The first time Hikaru had printed one of Sai’s kifu it was because Sai was making a fuss about one of his opponent’s moves and Hikaru didn’t really have the time to humour the ghost at the moment. Minati’s sister’s shift was almost over and he needed to leave, but Sai just wouldn’t shut up. So to placate the ghost he’d printed the kifu, waved it in front of Sai’s face and said ‘see – you can tell me about it later – now let’s go.’
That evening, when he dug out the kifu at Sai’s incessant prodding, the ghost fell silent.
Hikaru blinked, surprised at the lack of enthusiastic rambling, and looked up from the kifu at his sort-of-friend.
The look on his face was peculiar, even for Sai, and something about it made him stay silent, stopped the impatient words from spilling from his lips.
And in that un-characteristic silence between them Hikaru realised that Sai wasn’t even looking at the kifu itself – not at the small, numbered rounds that represented when and where the black and white go stones would have been placed on the board. No, Sai was not looking at the game he was so obsessed about.
Instead the ghost’s eyes were fixed on one word at the top of the page – his name. S a i, what Hikaru had explained to the ancient ghost was how his name was written in the often-used romanji of this time.
And Hikaru wasn’t sure what to say or what to do, because he could see that there was something there – something almost painful. So he stayed silent. And Sai stared, almost desperately, at the kifu bearing his name.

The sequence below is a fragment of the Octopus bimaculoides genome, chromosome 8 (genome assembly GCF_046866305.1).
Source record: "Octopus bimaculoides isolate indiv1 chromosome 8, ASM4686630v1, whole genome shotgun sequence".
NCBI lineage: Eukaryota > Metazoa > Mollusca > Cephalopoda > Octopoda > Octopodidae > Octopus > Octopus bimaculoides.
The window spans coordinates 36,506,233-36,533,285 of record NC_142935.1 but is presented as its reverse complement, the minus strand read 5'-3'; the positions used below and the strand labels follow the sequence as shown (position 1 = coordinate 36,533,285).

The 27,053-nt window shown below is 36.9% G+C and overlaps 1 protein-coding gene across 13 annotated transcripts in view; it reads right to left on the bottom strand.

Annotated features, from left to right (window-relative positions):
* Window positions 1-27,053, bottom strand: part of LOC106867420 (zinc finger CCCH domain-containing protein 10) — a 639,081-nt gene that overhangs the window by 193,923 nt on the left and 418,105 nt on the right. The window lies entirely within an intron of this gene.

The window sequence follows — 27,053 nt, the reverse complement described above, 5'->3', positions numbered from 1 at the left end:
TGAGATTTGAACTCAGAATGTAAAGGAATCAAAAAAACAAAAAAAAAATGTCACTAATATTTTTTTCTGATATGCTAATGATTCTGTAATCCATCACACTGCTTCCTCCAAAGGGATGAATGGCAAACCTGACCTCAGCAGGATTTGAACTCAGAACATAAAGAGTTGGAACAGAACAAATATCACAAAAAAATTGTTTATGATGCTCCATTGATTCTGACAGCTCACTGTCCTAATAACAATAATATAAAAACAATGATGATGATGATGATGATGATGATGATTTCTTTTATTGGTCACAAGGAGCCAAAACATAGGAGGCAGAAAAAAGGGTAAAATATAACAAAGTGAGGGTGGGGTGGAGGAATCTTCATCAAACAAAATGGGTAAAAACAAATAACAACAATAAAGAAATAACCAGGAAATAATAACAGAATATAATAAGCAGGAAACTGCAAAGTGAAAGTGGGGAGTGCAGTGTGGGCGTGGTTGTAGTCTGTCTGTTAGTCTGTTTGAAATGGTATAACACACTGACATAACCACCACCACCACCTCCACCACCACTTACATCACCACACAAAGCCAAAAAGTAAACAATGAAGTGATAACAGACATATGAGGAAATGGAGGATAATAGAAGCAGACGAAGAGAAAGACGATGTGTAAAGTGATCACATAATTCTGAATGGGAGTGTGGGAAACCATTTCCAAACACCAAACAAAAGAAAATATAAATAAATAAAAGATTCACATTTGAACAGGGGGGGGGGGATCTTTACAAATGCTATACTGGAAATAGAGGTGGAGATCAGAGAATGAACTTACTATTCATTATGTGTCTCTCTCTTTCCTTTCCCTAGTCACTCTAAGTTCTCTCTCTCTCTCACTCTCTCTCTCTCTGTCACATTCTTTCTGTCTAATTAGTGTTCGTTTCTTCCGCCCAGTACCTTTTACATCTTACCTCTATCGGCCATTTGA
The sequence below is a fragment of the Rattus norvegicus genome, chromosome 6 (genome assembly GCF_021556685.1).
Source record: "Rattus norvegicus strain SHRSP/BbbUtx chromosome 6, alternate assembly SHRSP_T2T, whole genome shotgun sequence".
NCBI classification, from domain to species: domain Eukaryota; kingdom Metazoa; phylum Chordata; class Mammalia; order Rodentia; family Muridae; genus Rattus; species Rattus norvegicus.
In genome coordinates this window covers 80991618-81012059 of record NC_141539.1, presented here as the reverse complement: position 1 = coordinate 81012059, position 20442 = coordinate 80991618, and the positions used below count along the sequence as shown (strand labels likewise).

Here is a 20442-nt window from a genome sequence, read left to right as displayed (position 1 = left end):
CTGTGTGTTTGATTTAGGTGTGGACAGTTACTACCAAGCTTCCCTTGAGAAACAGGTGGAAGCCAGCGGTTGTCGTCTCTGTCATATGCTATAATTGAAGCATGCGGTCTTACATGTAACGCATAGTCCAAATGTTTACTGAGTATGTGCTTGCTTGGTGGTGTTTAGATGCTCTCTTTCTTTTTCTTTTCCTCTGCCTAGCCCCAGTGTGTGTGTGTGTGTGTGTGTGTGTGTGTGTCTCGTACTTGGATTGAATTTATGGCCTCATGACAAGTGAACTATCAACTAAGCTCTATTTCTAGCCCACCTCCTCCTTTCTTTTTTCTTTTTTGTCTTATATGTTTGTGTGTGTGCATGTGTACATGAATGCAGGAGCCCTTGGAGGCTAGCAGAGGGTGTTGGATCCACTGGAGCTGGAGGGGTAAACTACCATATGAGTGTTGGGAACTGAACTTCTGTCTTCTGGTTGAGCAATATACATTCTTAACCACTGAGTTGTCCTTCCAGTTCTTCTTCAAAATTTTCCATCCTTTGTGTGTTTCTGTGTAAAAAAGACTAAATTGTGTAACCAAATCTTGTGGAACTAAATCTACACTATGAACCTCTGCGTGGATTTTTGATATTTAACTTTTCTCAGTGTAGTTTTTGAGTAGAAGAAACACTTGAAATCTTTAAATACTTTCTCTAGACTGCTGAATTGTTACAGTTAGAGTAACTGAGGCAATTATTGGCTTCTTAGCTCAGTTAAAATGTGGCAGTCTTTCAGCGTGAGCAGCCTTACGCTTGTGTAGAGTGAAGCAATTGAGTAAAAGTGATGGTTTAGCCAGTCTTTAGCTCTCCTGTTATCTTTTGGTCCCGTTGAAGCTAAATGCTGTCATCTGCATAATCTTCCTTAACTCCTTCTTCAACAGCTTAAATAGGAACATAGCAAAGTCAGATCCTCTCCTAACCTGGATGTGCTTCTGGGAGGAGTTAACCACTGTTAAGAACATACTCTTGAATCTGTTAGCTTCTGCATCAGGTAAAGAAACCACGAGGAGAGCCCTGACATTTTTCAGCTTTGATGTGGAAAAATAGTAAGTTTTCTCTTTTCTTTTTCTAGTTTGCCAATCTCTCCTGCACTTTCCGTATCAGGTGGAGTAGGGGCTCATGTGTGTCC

Eventually the moment passed and Sai started the enthusiastic explanation that Hikaru had expected and told him exaclty what was so interesting about his opponent’s moves in this game. ‘See, Hikaru, right here, instead of replying to my move he played a large attack elsewhere.’ And the teenager listened, with half an ear, because as easily distracted as Sai always seemed to get, he knew by now that things didn’t disappear just because you couldn’t see them anymore.
From then on, Hikaru made copies of all of Sai’s games. The ones played on the internet as well as the ones they played together. He had even written down that first game with Touya Akira, and the second one as well, the game with Kaga and with the guy hired to stop Mitani from cheating – all of them.
He kept them in a large binder, with ‘Fujiwara no Sai’ written in his best attempt at calligraphy on the front. And he placed this folder carefully in sight – because even if Sai could not touch things, he could still see it.
They never spoke of it. Sai never asked why he kept such a diligent record of the ghost’s games – when Hikaru usually had no patience or attention for these sort of things. And Hikaru never told him that he could read the silent gratitude on the ghost’s face, whenever he added something to the file and replaced it gently in its spot on his shelves.
They never spoke of it and they never would, but it was then that Hikaru started to understand the importance, especially to a ghost, to have proof of being alive.